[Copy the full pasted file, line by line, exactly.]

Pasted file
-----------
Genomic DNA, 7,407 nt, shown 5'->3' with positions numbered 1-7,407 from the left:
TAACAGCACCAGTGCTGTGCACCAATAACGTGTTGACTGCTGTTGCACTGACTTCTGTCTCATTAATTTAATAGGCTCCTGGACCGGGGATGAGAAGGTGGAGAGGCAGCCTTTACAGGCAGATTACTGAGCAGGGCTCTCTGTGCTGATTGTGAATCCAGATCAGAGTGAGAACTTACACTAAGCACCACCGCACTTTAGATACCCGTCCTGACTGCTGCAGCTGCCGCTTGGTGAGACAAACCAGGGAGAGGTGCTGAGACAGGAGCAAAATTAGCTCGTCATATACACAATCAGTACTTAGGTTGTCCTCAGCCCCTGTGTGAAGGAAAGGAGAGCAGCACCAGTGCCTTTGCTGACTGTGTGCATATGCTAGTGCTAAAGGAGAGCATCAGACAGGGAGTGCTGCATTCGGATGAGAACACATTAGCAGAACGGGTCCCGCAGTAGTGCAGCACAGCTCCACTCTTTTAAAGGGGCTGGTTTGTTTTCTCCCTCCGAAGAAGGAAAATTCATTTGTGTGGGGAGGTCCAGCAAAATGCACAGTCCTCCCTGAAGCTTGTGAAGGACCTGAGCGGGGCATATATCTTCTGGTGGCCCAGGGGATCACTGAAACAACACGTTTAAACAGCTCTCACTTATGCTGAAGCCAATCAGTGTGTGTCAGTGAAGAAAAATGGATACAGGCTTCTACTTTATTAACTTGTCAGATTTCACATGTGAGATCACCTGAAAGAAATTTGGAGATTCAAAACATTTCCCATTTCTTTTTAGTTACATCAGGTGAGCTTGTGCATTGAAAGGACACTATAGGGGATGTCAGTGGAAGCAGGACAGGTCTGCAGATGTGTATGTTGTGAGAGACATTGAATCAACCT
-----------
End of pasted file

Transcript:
Genomic DNA, 7,407 nt, shown 5'->3' with positions numbered 1-7,407 from the left:
TAACAGCACCAGTGCTGTGCACCAATAACGTGTTGACTGCTGTTGCACTGACTTCTGTCTCATTAATTTAATAGGCTCCTGGACCGGGGATGAGAAGGTGGAGAGGCAGCCTTTACAGGCAGATTACTGAGCAGGGCTCTCTGTGCTGATTGTGAATCCAGATCAGAGTGAGAACTTACACTAAGCACCACCGCACTTTAGATACCCGTCCTGACTGCTGCAGCTGCCGCTTGGTGAGACAAACCAGGGAGAGGTGCTGAGACAGGAGCAAAATTAGCTCGTCATATACACAATCAGTACTTAGGTTGTCCTCAGCCCCTGTGTGAAGGAAAGGAGAGCAGCACCAGTGCCTTTGCTGACTGTGTGCATATGCTAGTGCTAAAGGAGAGCATCAGACAGGGAGTGCTGCATTCGGATGAGAACACATTAGCAGAACGGGTCCCGCAGTAGTGCAGCACAGCTCCACTCTTTTAAAGGGGCTGGTTTGTTTTCTCCCTCCGAAGAAGGAAAATTCATTTGTGTGGGGAGGTCCAGCAAAATGCACAGTCCTCCCTGAAGCTTGTGAAGGACCTGAGCGGGGCATATATCTTCTGGTGGCCCAGGGGATCACTGAAACAACACGTTTAAACAGCTCTCACTTATGCTGAAGCCAATCAGTGTGTGTCAGTGAAGAAAAATGGATACAGGCTTCTACTTTATTAACTTGTCAGATTTCACATGTGAGATCACCTGAAAGAAATTTGGAGATTCAAAACATTTCCCATTTCTTTTTAGTTACATCAGGTGAGCTTGTGCATTGAAAGGACACTATAGGGGATGTCAGTGGAAGCAGGACAGGTCTGCAGATGTGTATGTTGTGAGAGACATTGAATCAACCT